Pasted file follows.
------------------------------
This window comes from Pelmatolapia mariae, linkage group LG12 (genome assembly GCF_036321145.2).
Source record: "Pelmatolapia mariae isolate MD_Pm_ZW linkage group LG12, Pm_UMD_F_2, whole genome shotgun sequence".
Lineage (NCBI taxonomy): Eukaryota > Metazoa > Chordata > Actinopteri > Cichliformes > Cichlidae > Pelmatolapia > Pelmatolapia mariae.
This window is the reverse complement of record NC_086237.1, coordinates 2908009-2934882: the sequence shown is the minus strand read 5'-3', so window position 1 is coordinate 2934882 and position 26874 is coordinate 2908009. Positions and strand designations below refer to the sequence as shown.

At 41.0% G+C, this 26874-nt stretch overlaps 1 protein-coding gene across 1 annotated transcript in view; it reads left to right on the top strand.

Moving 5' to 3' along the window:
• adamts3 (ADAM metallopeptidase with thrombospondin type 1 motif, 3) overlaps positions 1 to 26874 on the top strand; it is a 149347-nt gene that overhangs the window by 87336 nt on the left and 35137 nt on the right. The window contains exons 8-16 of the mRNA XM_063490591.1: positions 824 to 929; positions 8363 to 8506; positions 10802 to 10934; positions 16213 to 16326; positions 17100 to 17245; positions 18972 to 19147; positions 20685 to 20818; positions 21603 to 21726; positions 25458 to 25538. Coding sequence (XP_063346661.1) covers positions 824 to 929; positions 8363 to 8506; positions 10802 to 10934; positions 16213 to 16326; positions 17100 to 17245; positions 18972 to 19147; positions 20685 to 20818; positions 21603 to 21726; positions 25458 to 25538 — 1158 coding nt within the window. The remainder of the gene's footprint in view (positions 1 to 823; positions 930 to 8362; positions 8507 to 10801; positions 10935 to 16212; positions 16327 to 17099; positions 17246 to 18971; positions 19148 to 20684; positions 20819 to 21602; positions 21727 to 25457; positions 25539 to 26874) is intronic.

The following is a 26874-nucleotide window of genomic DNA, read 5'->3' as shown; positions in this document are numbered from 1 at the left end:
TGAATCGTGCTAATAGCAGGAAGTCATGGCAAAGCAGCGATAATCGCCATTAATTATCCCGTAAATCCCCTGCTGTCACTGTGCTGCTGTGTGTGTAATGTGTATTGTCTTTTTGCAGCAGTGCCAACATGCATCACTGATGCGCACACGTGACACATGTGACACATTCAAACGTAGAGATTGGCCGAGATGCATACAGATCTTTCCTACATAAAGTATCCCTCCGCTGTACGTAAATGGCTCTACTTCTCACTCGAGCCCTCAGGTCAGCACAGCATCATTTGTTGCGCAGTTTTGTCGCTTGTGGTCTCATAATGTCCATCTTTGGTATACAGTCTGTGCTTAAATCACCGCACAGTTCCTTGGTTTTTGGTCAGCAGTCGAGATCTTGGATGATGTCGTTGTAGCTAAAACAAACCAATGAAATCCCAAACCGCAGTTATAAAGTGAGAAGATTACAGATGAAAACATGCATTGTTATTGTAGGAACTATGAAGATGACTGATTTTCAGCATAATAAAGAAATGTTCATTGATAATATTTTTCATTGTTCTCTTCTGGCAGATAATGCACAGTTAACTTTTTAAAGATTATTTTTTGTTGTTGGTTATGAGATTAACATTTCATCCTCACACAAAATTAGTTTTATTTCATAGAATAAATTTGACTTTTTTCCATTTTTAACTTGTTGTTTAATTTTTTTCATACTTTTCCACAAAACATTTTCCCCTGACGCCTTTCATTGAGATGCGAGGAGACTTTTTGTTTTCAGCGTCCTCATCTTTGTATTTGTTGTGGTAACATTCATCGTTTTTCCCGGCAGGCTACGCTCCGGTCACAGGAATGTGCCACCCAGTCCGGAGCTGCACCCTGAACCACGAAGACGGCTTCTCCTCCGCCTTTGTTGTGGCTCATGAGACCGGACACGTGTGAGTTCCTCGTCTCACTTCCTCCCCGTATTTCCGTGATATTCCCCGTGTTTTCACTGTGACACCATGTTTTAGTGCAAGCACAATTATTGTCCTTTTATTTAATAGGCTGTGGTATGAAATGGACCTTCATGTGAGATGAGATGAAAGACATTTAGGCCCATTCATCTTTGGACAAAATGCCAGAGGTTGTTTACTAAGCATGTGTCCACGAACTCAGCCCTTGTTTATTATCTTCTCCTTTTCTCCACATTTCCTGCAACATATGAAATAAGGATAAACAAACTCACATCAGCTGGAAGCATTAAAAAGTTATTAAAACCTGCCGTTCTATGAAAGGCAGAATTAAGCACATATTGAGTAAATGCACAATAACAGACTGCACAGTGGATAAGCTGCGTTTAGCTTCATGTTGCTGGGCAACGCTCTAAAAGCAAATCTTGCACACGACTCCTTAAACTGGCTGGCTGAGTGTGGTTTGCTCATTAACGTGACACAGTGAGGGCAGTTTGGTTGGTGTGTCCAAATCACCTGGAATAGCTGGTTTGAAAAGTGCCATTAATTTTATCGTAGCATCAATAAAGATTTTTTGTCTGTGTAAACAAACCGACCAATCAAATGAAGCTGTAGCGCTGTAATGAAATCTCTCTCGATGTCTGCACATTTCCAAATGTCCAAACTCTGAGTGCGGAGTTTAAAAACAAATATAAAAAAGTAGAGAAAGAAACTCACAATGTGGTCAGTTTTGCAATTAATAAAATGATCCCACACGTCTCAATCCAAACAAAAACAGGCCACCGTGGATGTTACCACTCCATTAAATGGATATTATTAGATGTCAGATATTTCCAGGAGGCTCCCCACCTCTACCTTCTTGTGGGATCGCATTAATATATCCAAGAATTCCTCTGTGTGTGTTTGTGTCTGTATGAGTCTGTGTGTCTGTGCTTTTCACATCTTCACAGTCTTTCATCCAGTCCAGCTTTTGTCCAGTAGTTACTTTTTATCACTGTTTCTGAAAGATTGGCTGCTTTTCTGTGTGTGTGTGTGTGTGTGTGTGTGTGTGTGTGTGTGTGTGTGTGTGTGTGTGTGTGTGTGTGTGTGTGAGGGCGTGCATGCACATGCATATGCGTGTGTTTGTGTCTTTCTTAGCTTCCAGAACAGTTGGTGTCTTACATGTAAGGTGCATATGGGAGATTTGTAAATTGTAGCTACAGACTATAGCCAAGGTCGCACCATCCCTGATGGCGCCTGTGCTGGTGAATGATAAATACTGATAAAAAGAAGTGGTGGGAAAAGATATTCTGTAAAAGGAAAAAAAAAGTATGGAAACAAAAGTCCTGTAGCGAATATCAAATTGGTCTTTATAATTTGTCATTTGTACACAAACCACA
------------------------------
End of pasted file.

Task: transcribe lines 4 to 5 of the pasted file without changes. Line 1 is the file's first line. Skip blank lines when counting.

This window is the reverse complement of record NC_086237.1, coordinates 2908009-2934882: the sequence shown is the minus strand read 5'-3', so window position 1 is coordinate 2934882 and position 26874 is coordinate 2908009. Positions and strand designations below refer to the sequence as shown.

At 41.0% G+C, this 26874-nt stretch overlaps 1 protein-coding gene across 1 annotated transcript in view; it reads left to right on the top strand.